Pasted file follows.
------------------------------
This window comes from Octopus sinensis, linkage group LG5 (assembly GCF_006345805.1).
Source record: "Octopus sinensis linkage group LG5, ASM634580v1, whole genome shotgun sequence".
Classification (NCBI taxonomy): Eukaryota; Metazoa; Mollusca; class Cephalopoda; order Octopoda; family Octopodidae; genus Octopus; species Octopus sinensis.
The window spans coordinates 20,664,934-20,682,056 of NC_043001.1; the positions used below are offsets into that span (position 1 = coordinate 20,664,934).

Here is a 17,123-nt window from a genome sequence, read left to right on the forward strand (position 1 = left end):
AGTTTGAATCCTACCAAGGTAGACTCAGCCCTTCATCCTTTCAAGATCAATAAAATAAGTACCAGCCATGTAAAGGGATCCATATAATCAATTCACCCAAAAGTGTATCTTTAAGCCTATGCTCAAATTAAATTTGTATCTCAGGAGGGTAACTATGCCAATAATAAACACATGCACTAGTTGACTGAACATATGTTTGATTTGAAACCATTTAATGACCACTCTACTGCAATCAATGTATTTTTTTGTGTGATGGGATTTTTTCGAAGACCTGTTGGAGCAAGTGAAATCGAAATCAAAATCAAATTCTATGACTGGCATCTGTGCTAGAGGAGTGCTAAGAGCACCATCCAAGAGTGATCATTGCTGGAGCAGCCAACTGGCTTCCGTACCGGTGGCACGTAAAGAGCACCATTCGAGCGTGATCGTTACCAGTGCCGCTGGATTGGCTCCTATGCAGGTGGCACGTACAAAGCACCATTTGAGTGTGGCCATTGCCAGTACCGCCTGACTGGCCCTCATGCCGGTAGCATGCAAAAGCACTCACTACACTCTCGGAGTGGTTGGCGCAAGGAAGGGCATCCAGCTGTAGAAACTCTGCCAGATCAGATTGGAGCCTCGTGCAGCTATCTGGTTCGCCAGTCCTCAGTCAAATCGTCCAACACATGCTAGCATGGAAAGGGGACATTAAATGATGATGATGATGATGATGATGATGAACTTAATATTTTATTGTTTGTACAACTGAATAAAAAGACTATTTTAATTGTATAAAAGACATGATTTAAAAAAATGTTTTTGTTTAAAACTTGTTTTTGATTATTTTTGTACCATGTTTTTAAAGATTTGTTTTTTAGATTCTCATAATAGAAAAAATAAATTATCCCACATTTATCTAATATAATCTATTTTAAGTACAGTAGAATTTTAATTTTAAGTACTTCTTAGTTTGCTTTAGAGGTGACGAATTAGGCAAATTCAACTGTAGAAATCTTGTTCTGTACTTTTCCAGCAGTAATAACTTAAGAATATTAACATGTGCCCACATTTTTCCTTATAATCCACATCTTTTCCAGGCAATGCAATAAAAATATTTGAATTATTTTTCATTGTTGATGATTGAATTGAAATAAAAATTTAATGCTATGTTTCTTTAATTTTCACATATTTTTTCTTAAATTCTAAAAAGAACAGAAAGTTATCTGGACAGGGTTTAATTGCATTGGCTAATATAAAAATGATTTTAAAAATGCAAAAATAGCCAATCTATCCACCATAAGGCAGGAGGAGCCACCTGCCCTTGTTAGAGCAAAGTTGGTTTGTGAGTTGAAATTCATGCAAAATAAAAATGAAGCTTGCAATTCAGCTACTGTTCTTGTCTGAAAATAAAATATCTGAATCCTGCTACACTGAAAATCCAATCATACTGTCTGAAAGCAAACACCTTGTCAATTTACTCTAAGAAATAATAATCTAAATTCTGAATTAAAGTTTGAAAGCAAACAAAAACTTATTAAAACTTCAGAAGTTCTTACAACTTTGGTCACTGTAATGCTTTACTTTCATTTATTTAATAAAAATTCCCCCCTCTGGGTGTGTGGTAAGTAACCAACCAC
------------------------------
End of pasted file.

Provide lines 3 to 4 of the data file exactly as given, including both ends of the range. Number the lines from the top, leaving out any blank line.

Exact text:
Classification (NCBI taxonomy): Eukaryota; Metazoa; Mollusca; class Cephalopoda; order Octopoda; family Octopodidae; genus Octopus; species Octopus sinensis.
The window spans coordinates 20,664,934-20,682,056 of NC_043001.1; the positions used below are offsets into that span (position 1 = coordinate 20,664,934).